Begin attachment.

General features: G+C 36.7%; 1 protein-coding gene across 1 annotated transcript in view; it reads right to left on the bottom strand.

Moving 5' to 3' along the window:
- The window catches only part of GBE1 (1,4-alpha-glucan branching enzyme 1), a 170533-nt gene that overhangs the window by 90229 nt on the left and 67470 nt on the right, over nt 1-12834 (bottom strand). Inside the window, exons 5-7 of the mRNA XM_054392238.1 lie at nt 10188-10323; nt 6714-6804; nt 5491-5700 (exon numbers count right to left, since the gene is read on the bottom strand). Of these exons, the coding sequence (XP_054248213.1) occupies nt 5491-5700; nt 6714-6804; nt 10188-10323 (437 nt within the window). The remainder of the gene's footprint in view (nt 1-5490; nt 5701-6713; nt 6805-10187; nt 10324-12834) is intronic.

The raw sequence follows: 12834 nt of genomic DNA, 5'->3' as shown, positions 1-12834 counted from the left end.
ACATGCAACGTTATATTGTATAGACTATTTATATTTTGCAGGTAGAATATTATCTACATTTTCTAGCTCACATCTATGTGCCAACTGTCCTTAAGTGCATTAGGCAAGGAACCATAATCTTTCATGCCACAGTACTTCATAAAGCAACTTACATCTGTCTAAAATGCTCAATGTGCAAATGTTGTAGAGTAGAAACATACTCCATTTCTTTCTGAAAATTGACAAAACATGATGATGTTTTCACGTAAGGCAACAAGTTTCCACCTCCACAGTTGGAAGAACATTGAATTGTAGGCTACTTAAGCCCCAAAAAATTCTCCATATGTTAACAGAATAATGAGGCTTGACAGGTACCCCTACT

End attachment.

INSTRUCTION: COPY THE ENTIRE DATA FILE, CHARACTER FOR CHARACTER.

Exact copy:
General features: G+C 36.7%; 1 protein-coding gene across 1 annotated transcript in view; it reads right to left on the bottom strand.

Moving 5' to 3' along the window:
- The window catches only part of GBE1 (1,4-alpha-glucan branching enzyme 1), a 170533-nt gene that overhangs the window by 90229 nt on the left and 67470 nt on the right, over nt 1-12834 (bottom strand). Inside the window, exons 5-7 of the mRNA XM_054392238.1 lie at nt 10188-10323; nt 6714-6804; nt 5491-5700 (exon numbers count right to left, since the gene is read on the bottom strand). Of these exons, the coding sequence (XP_054248213.1) occupies nt 5491-5700; nt 6714-6804; nt 10188-10323 (437 nt within the window). The remainder of the gene's footprint in view (nt 1-5490; nt 5701-6713; nt 6805-10187; nt 10324-12834) is intronic.

The raw sequence follows: 12834 nt of genomic DNA, 5'->3' as shown, positions 1-12834 counted from the left end.
ACATGCAACGTTATATTGTATAGACTATTTATATTTTGCAGGTAGAATATTATCTACATTTTCTAGCTCACATCTATGTGCCAACTGTCCTTAAGTGCATTAGGCAAGGAACCATAATCTTTCATGCCACAGTACTTCATAAAGCAACTTACATCTGTCTAAAATGCTCAATGTGCAAATGTTGTAGAGTAGAAACATACTCCATTTCTTTCTGAAAATTGACAAAACATGATGATGTTTTCACGTAAGGCAACAAGTTTCCACCTCCACAGTTGGAAGAACATTGAATTGTAGGCTACTTAAGCCCCAAAAAATTCTCCATATGTTAACAGAATAATGAGGCTTGACAGGTACCCCTACT